So here’s what I hope you will do. When you leave here, if somebody says, ‘Where were you this afternoon?’ you say, ‘Oh, I went to a rally for Hillary Clinton.’ If they say, ‘Oh, that’s great,” get them registered. If they say, ‘Oh, my gosh. How can you do that?’ if they’re seriously thinking about voting for my opponent, stage an intervention, really, because, remember, remember, friends don’t let friends vote for Trump. And what we believe and what we’re going to prove on November 8th is love trumps hate. Thank you all so much.”

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Give Hillary a boost before the quarter closes at midnight.  Chip in what you can >>>>

STAND

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Hillary is in Florida today.  Her first event was in at the Sunrise Theater Fort Pierce.

In Florida, Clinton Calls for a Renewed Commitment to National Service

At a speech in Fort Pierce, Florida on Friday, Hillary Clinton issued a broad call for national service, building on her belief that we must do more to support Millennial activism and create pathways for young Americans to serve and to lead. Clinton set out a new national program dedicated to helping Americans participate in service opportunities with a special focus on younger Americans: a National Service Reserve where 5 million Americans would devote hours of volunteer service time towards solving pressing local challenges in their community.

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She would also increase AmeriCorps from 75,000 members to 250,000 members annually to fulfill the promise of the Edward M. Kennedy Serve America Act; strengthen the Peace Corps; and expand service opportunities for Americans of all ages. It is a distinct contrast, she said, to Donald Trump’s view of America as a hopeless broken place where “I alone can fix it,” Clinton said.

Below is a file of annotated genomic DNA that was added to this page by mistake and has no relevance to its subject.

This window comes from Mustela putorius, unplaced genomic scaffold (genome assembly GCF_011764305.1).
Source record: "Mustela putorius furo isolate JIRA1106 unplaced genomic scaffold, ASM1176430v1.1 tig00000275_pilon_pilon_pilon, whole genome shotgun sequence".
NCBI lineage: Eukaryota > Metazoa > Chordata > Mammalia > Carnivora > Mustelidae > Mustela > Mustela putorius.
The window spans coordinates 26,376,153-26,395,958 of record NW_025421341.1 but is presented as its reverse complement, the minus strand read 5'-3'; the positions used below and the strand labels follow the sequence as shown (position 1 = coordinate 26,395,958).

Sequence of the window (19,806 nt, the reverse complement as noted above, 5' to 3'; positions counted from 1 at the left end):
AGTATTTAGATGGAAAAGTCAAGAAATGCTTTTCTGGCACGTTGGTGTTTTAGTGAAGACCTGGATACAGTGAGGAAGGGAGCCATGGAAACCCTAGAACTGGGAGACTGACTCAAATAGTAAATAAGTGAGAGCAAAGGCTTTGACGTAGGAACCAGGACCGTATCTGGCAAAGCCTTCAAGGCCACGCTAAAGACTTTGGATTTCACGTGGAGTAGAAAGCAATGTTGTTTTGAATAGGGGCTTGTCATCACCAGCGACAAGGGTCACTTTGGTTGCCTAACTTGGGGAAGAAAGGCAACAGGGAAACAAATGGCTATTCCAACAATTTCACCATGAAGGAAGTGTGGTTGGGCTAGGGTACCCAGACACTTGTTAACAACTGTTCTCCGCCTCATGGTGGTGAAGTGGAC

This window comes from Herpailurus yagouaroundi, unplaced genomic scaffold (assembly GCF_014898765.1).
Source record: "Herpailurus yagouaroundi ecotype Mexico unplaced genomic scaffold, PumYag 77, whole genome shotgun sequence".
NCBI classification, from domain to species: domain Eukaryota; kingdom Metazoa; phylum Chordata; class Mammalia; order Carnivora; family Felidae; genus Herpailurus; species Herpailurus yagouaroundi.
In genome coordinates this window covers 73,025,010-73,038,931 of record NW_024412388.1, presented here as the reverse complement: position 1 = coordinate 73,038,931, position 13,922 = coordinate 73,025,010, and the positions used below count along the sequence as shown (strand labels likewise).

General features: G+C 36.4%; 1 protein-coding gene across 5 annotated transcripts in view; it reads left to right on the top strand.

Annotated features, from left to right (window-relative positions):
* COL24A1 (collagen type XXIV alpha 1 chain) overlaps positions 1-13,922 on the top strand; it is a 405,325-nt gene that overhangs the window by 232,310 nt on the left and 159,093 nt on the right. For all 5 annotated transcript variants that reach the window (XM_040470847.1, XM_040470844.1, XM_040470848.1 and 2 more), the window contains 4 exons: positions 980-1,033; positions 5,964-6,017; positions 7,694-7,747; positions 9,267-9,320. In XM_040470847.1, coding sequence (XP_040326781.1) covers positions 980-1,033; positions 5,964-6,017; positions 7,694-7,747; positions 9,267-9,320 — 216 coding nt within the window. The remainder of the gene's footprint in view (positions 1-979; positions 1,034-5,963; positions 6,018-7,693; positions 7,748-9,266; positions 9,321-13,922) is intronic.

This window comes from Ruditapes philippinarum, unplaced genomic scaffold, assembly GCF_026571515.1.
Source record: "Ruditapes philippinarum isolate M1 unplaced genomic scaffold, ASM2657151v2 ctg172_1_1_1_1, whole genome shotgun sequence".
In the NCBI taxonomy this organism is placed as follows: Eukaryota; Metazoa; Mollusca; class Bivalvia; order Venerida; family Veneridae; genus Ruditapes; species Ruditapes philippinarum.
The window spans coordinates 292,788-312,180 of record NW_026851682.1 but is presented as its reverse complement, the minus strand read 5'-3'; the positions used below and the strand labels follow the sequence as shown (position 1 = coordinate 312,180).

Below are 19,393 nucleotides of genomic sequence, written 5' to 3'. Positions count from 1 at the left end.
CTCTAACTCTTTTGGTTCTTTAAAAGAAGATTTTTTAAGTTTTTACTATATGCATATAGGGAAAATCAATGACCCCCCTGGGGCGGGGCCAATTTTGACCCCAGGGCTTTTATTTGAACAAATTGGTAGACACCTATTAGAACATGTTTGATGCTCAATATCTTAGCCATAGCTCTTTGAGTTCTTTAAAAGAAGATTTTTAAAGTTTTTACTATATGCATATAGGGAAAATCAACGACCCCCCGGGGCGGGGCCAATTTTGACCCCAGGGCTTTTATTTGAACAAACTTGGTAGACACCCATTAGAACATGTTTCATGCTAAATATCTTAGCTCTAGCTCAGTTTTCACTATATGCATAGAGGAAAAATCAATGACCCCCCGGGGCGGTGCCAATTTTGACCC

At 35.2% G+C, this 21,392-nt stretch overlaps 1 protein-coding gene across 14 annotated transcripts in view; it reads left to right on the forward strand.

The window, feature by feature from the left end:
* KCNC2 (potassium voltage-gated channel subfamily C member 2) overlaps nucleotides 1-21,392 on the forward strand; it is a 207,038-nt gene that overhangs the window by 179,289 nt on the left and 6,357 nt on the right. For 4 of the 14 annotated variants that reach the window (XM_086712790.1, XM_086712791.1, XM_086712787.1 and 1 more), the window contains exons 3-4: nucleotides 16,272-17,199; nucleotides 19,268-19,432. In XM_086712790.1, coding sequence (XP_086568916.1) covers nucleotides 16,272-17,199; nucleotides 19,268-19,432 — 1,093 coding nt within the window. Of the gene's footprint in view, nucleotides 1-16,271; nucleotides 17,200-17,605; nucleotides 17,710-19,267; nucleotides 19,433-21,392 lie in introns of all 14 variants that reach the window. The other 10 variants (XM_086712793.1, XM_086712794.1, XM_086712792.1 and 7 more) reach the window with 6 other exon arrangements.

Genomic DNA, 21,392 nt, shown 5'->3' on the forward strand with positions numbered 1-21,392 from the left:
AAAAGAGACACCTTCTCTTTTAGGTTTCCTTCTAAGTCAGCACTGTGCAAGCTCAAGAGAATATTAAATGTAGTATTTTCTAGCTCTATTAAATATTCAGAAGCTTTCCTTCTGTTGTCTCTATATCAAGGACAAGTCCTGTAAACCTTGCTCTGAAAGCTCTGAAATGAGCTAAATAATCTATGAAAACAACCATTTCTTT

She added, “I’ve been thinking about this for a long time. And I didn’t want this campaign to end without me talking about this issue that means so much to me.  I’m going to end this campaign focusing on the issues closest to my heart – and this is one of them […] And I’ll hope you’ll join me, because this – perhaps more than anything else – speaks to what is great and good about the United States.” Clinton said her speech, the fifth in a series of speeches on her vision of an America that is “Stronger Together,” stemmed from her lifelong belief in public service: her Methodist faith taught her to “Do all the good you can, in all the ways you can, in all the places you can, at all the times you can, to all the people you can, as long as ever you can.”

She will take that belief in service that she has carried all her life, since her first job out of law school in the Children’s Defense Fund, all the way to the White House, she said. Clinton also believes that one of America’s best qualities is our culture of national service and volunteerism, whether exemplified by rebuilding schools, cleaning up neighborhoods, helping people find jobs or families find housing, or any of a million other kinds of service Americans perform every day. Clinton’s remarks as transcribed, are below: “Hello! Thank you! Thank you so much. Thank you. Thank you so very much. Wow, what – what a wonderful welcome. It is great to be here in Fort Pierce in this beautiful theater. I love being in the Sunshine State. I really want to recognize a few people: U.S. Congresswoman Lois Frankel is here as you saw, Randy Perkins, a candidate for Congress, Kim Johnson, chair of the St. Lucie County Commission, Larry Lee Jr., state representative.